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$1.5 Million Grant Will Bolster Underrepresented Student Populations in Biomedical Sciences

An intercollegiate team led by Boise State University has been awarded a $1.5 million National Institutes of Health (NIH) grant to bolster the number of underrepresented community college students who are transferring to Boise State to pursue research careers in the biomedical sciences.

The five-year grant will be used to fund the Southwestern Idaho Bridges to the Baccalaureate (SWID B2B) program, with the goal of creating an enduring undergraduate research program in Idaho that supports both the transition of underrepresented students from the College of Western Idaho (CWI) community college into biomedical degree programs at Boise State University and their successful graduation. The principal investigators (PIs) for this grant are Cheryl Jorcyk, professor of biological sciences and director of clinical/translational research at Boise State University, and Steve Lysne, professor of life sciences at CWI. Co-PIs include Troy Rohn, a Boise State professor of biological sciences, and the chair of the life sciences department at CWI, Nicole Frank.

“This particular grant has several goals, among them to give underrepresented students the preparation, tools and support networks necessary to succeed at Boise State in biomedical-related majors,” Jorcyk explained.

Underrepresented students include first-generation college students, rural Americans, Pell-eligible students, veterans and individuals with disabilities, as well as underrepresented minority groups including Pacific Islanders, Native Americans, Alaskan natives, Hispanics/Latinos and African Americans.

“According to our research, at CWI, somewhere between 80-85 percent of students who would potentially have interest in biomedical careers come from an underrepresented group,” Jorcyk said. “Part of that is that Idaho is extremely rural and there’s not a lot of support helping these students transition beyond community college.”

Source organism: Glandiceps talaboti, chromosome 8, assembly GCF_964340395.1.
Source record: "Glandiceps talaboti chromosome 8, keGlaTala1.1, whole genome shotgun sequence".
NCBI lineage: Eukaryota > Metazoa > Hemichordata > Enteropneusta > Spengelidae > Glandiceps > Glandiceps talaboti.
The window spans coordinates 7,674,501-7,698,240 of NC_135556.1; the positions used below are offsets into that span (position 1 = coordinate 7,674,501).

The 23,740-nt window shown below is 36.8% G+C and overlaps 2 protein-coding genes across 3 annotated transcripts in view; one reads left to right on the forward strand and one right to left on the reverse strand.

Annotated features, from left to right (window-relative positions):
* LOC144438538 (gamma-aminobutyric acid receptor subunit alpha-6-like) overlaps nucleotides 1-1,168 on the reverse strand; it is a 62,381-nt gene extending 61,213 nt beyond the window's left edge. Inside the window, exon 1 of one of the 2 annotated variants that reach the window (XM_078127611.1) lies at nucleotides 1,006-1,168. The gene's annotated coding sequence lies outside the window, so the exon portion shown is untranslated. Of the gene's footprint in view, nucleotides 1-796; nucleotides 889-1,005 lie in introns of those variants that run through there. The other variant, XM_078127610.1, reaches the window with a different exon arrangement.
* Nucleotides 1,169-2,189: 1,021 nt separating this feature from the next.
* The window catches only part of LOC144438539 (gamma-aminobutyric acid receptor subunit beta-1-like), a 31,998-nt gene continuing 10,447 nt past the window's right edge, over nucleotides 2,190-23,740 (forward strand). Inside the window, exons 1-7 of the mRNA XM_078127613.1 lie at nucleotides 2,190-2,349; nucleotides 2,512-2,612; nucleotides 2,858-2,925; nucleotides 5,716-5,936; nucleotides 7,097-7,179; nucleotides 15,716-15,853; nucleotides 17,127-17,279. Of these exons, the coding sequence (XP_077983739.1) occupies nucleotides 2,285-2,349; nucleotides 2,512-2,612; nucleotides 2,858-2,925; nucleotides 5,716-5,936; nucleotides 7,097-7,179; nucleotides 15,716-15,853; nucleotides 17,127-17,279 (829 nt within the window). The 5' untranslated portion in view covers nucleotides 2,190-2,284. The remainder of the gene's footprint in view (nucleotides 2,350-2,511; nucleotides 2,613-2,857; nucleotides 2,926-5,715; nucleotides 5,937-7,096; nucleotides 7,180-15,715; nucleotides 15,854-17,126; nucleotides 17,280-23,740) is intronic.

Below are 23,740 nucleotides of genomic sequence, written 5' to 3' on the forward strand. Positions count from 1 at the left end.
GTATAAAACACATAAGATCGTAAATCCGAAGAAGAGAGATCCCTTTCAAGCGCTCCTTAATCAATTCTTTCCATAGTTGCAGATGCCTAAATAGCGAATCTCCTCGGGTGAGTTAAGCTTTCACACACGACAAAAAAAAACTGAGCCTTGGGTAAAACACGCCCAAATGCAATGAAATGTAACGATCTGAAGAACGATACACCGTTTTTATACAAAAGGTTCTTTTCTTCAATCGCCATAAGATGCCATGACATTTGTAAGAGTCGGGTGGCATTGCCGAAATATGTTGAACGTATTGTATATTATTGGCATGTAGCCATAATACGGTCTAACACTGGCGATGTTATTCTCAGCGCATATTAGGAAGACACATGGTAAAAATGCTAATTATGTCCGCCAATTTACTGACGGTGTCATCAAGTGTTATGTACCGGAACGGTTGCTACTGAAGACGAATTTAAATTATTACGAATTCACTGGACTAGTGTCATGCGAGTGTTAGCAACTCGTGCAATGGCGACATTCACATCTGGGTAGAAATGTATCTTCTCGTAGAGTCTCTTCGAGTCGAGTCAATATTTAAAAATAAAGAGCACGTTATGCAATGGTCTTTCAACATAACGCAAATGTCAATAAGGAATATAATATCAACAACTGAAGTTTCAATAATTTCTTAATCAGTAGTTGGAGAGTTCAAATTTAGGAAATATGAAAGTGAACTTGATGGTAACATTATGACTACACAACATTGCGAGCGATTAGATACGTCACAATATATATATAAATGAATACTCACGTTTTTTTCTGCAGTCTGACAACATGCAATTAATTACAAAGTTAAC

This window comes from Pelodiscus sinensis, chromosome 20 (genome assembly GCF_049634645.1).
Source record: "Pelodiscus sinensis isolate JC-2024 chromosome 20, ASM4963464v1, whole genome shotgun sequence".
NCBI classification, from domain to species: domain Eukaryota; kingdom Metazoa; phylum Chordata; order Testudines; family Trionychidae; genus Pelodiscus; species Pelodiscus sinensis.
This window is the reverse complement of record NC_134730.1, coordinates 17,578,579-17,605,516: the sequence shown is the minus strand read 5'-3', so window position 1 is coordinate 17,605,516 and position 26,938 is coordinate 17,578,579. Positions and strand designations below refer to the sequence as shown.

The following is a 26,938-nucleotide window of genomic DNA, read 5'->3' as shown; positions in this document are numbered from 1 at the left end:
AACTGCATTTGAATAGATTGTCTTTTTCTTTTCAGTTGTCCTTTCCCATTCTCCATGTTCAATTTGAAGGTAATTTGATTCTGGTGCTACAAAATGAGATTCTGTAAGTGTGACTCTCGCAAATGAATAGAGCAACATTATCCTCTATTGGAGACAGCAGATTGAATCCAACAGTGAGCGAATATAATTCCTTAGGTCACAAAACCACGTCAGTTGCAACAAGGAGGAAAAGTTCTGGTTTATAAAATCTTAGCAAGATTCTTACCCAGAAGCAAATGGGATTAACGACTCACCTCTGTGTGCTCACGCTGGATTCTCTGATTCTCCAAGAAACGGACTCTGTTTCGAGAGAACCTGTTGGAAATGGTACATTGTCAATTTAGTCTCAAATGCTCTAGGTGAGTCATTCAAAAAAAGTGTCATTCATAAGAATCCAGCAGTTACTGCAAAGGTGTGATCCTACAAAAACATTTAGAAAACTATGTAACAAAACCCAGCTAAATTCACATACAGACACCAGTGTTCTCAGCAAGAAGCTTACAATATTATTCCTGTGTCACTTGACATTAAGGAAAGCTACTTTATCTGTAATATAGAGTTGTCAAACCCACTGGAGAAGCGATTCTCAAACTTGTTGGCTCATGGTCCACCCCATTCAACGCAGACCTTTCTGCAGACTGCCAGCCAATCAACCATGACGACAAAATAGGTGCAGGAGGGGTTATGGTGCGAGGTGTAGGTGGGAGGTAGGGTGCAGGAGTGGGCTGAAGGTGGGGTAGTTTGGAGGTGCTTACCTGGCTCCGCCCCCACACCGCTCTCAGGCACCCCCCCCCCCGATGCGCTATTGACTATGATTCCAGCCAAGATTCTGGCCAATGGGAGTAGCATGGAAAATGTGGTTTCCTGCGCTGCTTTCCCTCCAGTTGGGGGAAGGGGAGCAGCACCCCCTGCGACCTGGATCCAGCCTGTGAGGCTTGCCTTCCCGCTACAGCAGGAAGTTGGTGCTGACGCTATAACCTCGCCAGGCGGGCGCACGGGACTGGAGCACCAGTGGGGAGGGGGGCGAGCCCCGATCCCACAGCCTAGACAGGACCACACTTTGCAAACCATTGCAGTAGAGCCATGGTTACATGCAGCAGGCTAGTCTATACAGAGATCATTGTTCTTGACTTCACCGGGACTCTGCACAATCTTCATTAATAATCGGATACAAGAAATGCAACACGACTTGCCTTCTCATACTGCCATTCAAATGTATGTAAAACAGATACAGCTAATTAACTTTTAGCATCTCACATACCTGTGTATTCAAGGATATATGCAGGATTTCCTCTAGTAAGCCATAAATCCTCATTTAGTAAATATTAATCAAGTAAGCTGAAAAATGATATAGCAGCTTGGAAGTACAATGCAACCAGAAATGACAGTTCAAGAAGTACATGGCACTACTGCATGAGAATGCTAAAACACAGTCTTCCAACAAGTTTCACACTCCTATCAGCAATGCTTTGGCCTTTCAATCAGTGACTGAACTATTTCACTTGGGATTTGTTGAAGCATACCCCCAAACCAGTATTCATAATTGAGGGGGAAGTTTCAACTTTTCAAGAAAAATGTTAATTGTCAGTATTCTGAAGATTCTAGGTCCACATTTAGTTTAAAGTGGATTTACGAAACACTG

The grant has three main objectives: getting under-represented students prepared for Boise State and involved in the program with enhanced advising/mentoring – which means training CWI advisors and introducing each CWI student to a Boise State student mentor who is studying in the field of biomedical sciences. The grant also will help fund ethics, cell biology and genetics classes at CWI, as well as a cell/molecular biology lab component.

Then, before transferring to Boise State, students will spend a summer working in a Boise State lab with a cohort of nine other students.

“We’re going to pay them to work in the lab. They’ll get experience that first summer performing research and working with a Boise State faculty mentor, then we have funding for them to work in the lab that first academic year as well,” Jorcyk said. “In total, they’ll get paid for lab work for up to two summers and the year in between.”

Finally, students will take classes together at Boise State as part of a cohort. “We have funding for them their third year to be a peer-mentor to other students at CWI,” said Jorcyk. Funds also have been set aside to send students to national conferences to round out their research experience.

While bridge grants are common funding mechanisms for NIH, Boise State’s bridge grant is exceptional for several reasons – it’s the first bridge grant awarded in the state of Idaho, the grant aims to help students from every underrepresented group, instead of focusing on a single group, and it has an ambassador component.

“The ambassadors are faculty at CWI who will reach out to every eligible CWI student individually and tell them about the program as an innovative means of recruiting,” Jorcyk explained. “Getting this grant has been a huge collaborative effort between Boise State and CWI; it’s pretty amazing and it was really a team effort.”